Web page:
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An Analysis of the Requirements Traceability Problem

[document] Submitted on 18 June, 2019 - 10:05
Keywords requirements traceability pre-requirements specification traceability post-requirements specification traceability requirements engineering practice requirements traceability tools
Standards groups

7.2:Obtaining & recording information Much progress has been made in the ability to obtain and record diverse types of RE information. For example: the history of requirements evolution (REMAP [49]); requirements tradeoffs
(KAPTUR [1]); explanations and justifications (XPLAIN [44]); a record of collaborative activities (Conversation Builder [33]); and multimedia information [45].

For comprehensive coverage, such tools could be amalgamated in an exploratory
workbench (or requirements pre-processor), using suitable integration standards. With additional computer metaphors, so that more RE activities can be carried out on-line, more of this information could be produced as a by-product of main activities. Advances here can be informed through the use of
ethnography, or ethnomethodology, to study and describe the details of requirements production, use, and manipulation.

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Abstract

In this paper1, we investigate and discuss the underlying nature
of the requirements traceability problem. Our work is based on
empirical studies, involving over 100 practitioners, and an
evaluation of current support. We introduce the distinction
between pre-requirements specification (pre-RS) traceability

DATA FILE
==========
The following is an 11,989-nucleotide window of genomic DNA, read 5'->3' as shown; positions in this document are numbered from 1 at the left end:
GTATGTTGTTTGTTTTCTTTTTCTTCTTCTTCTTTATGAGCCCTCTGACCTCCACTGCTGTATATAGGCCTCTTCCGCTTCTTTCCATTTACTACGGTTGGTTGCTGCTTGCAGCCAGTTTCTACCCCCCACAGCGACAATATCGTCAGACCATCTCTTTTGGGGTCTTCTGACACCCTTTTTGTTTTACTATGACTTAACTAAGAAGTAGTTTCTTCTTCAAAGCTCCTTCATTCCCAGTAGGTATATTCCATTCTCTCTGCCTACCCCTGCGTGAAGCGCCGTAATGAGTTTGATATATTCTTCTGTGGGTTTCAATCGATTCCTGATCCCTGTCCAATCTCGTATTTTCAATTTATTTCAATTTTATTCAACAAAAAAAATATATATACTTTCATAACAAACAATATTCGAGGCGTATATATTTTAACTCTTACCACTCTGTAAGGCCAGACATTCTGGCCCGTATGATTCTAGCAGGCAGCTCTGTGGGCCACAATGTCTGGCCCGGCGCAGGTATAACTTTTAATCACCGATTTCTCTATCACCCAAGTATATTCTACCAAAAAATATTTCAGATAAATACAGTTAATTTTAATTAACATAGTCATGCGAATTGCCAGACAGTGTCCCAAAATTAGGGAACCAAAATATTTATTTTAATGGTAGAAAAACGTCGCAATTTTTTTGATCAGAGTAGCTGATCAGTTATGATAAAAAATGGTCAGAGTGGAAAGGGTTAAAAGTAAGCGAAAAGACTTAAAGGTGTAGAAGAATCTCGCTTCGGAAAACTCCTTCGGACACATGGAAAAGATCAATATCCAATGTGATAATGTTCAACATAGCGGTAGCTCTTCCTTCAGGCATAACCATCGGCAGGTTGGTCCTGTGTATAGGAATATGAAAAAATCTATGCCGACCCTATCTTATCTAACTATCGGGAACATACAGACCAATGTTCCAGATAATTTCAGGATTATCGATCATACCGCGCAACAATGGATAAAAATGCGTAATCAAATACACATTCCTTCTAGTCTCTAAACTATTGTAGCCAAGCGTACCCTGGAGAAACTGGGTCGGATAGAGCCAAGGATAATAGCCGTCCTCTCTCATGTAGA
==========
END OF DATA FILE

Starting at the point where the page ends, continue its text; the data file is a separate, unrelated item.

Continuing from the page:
and post-requirements specification (post-RS) traceability, to
demonstrate why an all-encompassing solution to the problem is
unlikely, and to provide a framework through which to
understand its multifaceted nature.

We report how the majority of the problems attributed to poor requirements traceability are due to inadequate pre-RS traceability and show the fundamental need for improvements here. In the remainder of the paper, we present an analysis of the main barriers confronting such improvements in practice, identify relevant areas in which advances have been (or can be) made, and make recommendations for research.

Introduction

Requirements traceability (RT) is recognised as a concern in
an increasing number of standards and guidelines for
requirements engineering (RE) [12]. This concern is reflected by
the various systems that have been developed and a growing
research interest in the area [25]. Despite many advances, RT
remains a widely reported problem area by industry. We
attribute this to inadequate problem analysis.

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